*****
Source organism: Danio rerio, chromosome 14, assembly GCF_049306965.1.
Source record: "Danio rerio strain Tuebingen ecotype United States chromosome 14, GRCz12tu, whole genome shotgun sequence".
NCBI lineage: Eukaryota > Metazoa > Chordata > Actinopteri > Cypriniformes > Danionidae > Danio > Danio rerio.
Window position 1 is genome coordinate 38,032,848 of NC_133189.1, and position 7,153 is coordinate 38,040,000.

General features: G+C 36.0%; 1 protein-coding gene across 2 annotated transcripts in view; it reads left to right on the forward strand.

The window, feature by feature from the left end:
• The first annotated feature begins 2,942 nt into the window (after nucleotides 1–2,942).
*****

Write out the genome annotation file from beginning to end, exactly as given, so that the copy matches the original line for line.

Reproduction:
Source organism: Danio rerio, chromosome 14, assembly GCF_049306965.1.
Source record: "Danio rerio strain Tuebingen ecotype United States chromosome 14, GRCz12tu, whole genome shotgun sequence".
NCBI lineage: Eukaryota > Metazoa > Chordata > Actinopteri > Cypriniformes > Danionidae > Danio > Danio rerio.
Window position 1 is genome coordinate 38,032,848 of NC_133189.1, and position 7,153 is coordinate 38,040,000.

General features: G+C 36.0%; 1 protein-coding gene across 2 annotated transcripts in view; it reads left to right on the forward strand.

The window, feature by feature from the left end:
• The first annotated feature begins 2,942 nt into the window (after nucleotides 1–2,942).